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Coin Flipping with Constant Bias Implies One-Way Functions

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2 Author(s)
Haitner, I. ; Sch. of Comput. Sci., Tel Aviv Univ., Tel Aviv, Israel ; Omri, E.

It is well known (cf., Impagliazzo and Luby [FOCS '89]) that the existence of almost all "interesting" cryptographic applications, i.e., ones that cannot hold information theoretically, implies one-way functions. An important exception where the above implication is not known, however, is the case of coin-flipping protocols. Such protocols allow honest parties to mutually flip an unbiased coin, while guaranteeing that even a cheating (efficient) party cannot bias the output of the protocol by much. Impagliazzo and Luby proved that coin-flipping protocols that are safe against negligible bias do imply one-way functions, and, very recently, Maji, Prabhakaran, and Sahai [FOCS '10] proved the same for constant-round protocols (with any non-trivial bias). For the general case, however, no such implication was known. We make progress towards answering the above fundamental question, showing that (strong) coin-flipping protocols safe against a constant bias (concretely, (√2 -1)/2 - o(1)) imply one-way functions.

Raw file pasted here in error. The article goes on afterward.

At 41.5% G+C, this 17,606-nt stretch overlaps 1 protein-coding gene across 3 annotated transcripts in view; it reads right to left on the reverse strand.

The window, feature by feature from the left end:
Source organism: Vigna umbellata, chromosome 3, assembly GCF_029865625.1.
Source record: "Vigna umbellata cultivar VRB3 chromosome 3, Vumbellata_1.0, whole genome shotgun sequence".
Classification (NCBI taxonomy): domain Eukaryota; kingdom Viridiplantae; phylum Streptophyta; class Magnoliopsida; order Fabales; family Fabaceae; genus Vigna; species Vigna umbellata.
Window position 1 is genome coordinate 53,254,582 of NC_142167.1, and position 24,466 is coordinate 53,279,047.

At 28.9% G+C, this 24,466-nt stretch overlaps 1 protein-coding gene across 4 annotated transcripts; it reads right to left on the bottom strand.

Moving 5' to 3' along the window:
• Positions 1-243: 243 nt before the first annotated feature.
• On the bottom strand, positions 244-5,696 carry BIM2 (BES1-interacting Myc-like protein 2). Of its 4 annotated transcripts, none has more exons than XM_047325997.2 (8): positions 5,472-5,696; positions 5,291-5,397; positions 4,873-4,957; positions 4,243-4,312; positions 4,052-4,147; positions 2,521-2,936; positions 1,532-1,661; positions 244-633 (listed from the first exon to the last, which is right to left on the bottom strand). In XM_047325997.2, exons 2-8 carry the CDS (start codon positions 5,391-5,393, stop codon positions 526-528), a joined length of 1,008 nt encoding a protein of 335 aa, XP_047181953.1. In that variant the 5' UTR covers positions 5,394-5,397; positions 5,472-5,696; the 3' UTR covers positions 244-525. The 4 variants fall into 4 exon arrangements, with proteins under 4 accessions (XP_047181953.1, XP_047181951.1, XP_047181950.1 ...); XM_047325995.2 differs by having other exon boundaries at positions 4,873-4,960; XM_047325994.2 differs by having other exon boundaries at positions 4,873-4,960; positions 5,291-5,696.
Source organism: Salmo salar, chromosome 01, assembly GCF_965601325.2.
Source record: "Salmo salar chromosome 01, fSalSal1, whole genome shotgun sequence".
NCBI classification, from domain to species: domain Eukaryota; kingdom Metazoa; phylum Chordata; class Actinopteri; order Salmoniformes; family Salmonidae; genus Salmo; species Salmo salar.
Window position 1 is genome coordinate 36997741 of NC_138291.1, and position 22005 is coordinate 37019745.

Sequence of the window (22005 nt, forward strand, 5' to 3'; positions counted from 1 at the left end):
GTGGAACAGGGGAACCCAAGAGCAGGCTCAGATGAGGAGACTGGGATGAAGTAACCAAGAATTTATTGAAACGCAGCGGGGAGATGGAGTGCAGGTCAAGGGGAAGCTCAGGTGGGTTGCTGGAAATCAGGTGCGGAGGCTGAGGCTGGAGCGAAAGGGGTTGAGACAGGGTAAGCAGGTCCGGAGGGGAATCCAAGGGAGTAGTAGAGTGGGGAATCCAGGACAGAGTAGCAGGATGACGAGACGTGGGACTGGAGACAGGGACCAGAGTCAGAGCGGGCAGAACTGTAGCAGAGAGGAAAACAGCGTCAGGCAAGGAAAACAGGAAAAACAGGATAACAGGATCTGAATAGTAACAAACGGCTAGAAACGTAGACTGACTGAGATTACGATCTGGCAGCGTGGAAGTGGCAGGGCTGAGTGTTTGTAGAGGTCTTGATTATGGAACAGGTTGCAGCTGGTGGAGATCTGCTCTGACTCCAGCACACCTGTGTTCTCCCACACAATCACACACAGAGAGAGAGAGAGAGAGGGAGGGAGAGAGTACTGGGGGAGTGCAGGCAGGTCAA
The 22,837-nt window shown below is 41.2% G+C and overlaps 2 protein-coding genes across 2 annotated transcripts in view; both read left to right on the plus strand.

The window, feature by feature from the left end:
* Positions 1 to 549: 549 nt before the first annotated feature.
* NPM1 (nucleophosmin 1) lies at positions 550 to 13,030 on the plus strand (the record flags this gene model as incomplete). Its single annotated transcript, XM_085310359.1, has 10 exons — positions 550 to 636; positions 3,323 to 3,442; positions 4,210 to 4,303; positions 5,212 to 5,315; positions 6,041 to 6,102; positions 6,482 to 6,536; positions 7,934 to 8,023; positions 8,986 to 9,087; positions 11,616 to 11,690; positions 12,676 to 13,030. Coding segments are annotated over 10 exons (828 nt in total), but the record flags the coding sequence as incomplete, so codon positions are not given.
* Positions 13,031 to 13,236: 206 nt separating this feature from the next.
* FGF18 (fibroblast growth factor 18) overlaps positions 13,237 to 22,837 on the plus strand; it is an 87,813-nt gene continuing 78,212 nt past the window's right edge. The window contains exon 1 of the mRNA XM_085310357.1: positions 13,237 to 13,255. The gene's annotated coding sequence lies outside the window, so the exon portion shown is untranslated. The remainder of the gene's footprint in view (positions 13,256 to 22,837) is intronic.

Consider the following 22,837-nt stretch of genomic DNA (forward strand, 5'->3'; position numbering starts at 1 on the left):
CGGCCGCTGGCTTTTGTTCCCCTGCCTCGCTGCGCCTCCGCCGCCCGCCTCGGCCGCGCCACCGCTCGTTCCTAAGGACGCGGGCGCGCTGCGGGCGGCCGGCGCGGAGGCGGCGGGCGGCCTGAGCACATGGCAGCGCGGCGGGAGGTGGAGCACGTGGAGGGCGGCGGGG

Published in:

Foundations of Computer Science (FOCS), 2011 IEEE 52nd Annual Symposium on

Date of Conference:

22-25 Oct. 2011